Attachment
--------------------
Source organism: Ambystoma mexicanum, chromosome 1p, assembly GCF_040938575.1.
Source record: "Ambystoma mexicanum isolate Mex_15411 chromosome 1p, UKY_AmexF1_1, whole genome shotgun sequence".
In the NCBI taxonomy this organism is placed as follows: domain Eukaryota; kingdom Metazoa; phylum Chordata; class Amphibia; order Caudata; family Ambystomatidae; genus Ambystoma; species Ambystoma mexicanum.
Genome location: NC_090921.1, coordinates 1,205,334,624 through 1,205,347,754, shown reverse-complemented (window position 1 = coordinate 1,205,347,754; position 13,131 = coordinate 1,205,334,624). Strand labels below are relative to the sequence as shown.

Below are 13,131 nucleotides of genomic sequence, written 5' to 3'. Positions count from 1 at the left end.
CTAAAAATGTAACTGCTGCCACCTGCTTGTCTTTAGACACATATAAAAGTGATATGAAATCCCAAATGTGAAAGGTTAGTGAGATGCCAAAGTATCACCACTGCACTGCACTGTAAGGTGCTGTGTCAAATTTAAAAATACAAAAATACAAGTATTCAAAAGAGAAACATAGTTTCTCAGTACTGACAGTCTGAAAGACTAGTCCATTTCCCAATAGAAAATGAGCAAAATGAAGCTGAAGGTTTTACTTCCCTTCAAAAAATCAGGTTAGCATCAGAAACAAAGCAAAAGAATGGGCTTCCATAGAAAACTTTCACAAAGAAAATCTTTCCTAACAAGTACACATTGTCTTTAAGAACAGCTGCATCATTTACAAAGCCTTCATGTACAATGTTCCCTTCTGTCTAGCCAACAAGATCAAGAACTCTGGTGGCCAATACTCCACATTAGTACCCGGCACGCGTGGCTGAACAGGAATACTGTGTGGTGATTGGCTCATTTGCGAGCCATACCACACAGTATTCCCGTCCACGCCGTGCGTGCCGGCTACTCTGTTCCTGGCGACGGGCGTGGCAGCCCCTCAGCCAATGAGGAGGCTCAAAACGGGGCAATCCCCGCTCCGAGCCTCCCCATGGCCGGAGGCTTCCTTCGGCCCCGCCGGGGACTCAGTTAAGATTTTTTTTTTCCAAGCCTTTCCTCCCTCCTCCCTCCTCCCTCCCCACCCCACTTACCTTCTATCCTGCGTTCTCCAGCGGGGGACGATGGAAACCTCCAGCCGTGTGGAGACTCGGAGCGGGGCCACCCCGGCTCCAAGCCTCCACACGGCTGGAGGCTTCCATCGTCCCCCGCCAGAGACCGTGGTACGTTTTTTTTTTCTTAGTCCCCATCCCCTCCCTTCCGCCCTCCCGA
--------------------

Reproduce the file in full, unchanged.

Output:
Source organism: Ambystoma mexicanum, chromosome 1p, assembly GCF_040938575.1.
Source record: "Ambystoma mexicanum isolate Mex_15411 chromosome 1p, UKY_AmexF1_1, whole genome shotgun sequence".
In the NCBI taxonomy this organism is placed as follows: domain Eukaryota; kingdom Metazoa; phylum Chordata; class Amphibia; order Caudata; family Ambystomatidae; genus Ambystoma; species Ambystoma mexicanum.
Genome location: NC_090921.1, coordinates 1,205,334,624 through 1,205,347,754, shown reverse-complemented (window position 1 = coordinate 1,205,347,754; position 13,131 = coordinate 1,205,334,624). Strand labels below are relative to the sequence as shown.

Below are 13,131 nucleotides of genomic sequence, written 5' to 3'. Positions count from 1 at the left end.
CTAAAAATGTAACTGCTGCCACCTGCTTGTCTTTAGACACATATAAAAGTGATATGAAATCCCAAATGTGAAAGGTTAGTGAGATGCCAAAGTATCACCACTGCACTGCACTGTAAGGTGCTGTGTCAAATTTAAAAATACAAAAATACAAGTATTCAAAAGAGAAACATAGTTTCTCAGTACTGACAGTCTGAAAGACTAGTCCATTTCCCAATAGAAAATGAGCAAAATGAAGCTGAAGGTTTTACTTCCCTTCAAAAAATCAGGTTAGCATCAGAAACAAAGCAAAAGAATGGGCTTCCATAGAAAACTTTCACAAAGAAAATCTTTCCTAACAAGTACACATTGTCTTTAAGAACAGCTGCATCATTTACAAAGCCTTCATGTACAATGTTCCCTTCTGTCTAGCCAACAAGATCAAGAACTCTGGTGGCCAATACTCCACATTAGTACCCGGCACGCGTGGCTGAACAGGAATACTGTGTGGTGATTGGCTCATTTGCGAGCCATACCACACAGTATTCCCGTCCACGCCGTGCGTGCCGGCTACTCTGTTCCTGGCGACGGGCGTGGCAGCCCCTCAGCCAATGAGGAGGCTCAAAACGGGGCAATCCCCGCTCCGAGCCTCCCCATGGCCGGAGGCTTCCTTCGGCCCCGCCGGGGACTCAGTTAAGATTTTTTTTTTCCAAGCCTTTCCTCCCTCCTCCCTCCTCCCTCCCCACCCCACTTACCTTCTATCCTGCGTTCTCCAGCGGGGGACGATGGAAACCTCCAGCCGTGTGGAGACTCGGAGCGGGGCCACCCCGGCTCCAAGCCTCCACACGGCTGGAGGCTTCCATCGTCCCCCGCCAGAGACCGTGGTACGTTTTTTTTTTCTTAGTCCCCATCCCCTCCCTTCCGCCCTCCCGA